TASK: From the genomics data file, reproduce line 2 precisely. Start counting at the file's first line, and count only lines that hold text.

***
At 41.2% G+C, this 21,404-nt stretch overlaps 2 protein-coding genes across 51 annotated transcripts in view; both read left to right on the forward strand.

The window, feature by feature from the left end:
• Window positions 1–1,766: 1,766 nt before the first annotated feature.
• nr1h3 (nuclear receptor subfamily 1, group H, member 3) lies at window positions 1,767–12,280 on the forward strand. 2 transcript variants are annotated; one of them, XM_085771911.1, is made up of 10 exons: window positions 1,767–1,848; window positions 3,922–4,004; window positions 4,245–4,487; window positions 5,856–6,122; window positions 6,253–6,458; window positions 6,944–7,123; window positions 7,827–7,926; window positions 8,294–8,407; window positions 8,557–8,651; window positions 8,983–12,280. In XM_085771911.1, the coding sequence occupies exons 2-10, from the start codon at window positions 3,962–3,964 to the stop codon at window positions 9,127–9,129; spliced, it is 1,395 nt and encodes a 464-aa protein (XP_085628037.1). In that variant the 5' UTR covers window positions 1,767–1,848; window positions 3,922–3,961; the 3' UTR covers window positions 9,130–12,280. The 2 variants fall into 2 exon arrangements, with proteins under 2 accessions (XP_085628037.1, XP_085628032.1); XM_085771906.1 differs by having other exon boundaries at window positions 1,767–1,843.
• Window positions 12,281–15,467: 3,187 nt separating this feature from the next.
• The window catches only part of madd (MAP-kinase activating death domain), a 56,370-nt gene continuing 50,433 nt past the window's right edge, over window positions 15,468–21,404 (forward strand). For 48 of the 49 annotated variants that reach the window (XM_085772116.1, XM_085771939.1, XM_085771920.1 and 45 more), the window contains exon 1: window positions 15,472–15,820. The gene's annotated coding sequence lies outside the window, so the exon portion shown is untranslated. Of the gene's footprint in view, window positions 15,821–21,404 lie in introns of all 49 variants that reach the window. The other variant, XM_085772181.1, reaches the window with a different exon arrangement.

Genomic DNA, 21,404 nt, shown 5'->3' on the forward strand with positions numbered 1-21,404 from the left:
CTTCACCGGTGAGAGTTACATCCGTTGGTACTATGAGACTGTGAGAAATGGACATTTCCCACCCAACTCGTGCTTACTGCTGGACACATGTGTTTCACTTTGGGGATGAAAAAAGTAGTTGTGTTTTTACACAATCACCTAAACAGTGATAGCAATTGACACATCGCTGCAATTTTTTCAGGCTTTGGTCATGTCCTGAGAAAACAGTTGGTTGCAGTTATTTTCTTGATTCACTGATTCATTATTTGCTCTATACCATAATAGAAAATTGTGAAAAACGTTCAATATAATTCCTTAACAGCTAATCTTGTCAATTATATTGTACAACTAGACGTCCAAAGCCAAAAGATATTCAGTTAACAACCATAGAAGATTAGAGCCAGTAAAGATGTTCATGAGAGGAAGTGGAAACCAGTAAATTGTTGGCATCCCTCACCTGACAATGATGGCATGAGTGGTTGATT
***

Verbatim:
The window, feature by feature from the left end: